<web> Any collaborative website that users can easily modify via the web, often without restriction. A wiki allows anyone, using a web browser, to create, edit or delete content that has been placed on the site, including the work of other authors.
Text is entered using some simple mark-up language which is then rendered as HTML. A feature common to many of the different implementations is that any word in mixed case LikeThis (a "wikiword") is rendered as a link to a page of that name, which may or may not exist.
Wikis work surprisingly well. The most famous example, Wikipedia (referred to as "wiki" by some), is one of the most visited sites on the web. Contributors tend to be more numerous and more persistent than vandals, and old versions of pages are always available. Like many simple concepts, open editing has profound effects on usage. Allowing everyday users to create and edit any page encourages democratic use of the web and promotes content composition by nontechnical users.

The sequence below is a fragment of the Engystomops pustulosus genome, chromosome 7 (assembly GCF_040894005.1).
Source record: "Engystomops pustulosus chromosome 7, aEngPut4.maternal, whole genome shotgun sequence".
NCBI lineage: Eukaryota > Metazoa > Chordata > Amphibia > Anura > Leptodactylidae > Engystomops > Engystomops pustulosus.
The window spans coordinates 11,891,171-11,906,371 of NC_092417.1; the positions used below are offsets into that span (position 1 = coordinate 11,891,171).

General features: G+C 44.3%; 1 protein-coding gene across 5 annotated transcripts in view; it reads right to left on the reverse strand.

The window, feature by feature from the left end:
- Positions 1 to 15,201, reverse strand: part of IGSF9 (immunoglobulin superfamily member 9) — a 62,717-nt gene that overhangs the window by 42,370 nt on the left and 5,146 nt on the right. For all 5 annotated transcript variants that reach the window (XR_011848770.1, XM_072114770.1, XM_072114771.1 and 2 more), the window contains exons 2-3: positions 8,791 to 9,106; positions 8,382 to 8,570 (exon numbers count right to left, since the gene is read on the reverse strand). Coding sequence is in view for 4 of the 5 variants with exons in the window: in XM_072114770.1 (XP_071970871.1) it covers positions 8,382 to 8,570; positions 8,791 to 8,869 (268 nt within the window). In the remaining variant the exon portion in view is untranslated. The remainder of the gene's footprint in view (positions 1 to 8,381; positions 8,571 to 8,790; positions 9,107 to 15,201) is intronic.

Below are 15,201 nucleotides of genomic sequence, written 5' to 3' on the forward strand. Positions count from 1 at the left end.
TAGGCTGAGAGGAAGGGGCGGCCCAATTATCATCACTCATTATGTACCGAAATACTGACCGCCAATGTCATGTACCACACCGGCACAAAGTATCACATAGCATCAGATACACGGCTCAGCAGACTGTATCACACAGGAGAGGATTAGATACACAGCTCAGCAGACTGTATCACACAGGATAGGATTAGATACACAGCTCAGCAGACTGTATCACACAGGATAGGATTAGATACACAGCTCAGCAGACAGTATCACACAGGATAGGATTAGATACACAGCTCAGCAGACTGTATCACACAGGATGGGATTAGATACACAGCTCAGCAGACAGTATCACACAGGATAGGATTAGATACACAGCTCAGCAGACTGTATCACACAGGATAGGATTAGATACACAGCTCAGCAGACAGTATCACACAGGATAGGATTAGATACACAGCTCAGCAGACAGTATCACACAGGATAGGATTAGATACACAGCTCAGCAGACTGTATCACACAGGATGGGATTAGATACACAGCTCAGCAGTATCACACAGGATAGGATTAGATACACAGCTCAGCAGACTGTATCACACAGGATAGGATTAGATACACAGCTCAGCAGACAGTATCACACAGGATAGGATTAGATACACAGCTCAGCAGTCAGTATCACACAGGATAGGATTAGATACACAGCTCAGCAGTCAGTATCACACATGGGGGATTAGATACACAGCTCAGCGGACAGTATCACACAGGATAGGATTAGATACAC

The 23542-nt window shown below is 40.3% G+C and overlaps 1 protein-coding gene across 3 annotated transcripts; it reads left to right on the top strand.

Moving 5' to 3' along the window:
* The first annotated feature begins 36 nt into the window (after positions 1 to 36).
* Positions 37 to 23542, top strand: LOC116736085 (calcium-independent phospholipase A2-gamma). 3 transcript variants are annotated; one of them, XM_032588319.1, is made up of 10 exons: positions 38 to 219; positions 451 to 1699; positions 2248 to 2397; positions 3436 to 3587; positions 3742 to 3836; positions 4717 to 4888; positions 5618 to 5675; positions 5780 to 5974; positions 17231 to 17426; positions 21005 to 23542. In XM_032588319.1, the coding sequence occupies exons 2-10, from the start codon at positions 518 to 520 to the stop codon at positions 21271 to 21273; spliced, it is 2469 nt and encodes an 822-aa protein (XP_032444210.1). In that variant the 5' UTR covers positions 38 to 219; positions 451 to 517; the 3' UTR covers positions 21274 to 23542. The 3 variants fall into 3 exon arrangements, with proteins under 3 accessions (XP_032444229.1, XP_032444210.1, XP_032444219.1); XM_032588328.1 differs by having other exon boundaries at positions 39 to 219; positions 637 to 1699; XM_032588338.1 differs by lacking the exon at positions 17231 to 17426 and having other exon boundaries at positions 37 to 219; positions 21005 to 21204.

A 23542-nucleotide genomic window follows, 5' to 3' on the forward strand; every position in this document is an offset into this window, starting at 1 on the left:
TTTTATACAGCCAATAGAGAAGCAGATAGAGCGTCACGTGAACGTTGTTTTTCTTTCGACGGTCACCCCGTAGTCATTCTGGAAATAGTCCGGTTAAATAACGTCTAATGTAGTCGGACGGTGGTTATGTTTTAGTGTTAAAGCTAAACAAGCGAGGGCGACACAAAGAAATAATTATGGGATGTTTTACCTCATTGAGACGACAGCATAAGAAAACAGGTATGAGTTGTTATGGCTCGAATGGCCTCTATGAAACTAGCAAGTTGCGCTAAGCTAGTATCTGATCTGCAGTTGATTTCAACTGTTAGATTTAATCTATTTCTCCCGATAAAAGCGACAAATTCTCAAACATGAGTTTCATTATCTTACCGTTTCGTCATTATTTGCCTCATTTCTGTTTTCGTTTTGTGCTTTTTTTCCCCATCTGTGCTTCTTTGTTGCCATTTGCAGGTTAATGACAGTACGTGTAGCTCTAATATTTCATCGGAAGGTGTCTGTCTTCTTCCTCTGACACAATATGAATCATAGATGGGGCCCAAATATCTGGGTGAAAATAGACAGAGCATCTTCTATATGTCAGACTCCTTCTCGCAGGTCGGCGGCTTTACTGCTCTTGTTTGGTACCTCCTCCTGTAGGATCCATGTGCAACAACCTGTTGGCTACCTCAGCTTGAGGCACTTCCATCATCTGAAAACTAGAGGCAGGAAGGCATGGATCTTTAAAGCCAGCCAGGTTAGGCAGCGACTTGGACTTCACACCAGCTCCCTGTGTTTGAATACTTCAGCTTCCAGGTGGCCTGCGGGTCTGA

In contrast, a web log, typically authored by an individual, does not allow visitors to change the original posted material, only add comments.
Wiki wiki means "quick" in Hawaiian. The first wiki was created by Ward Cunningham in 1995.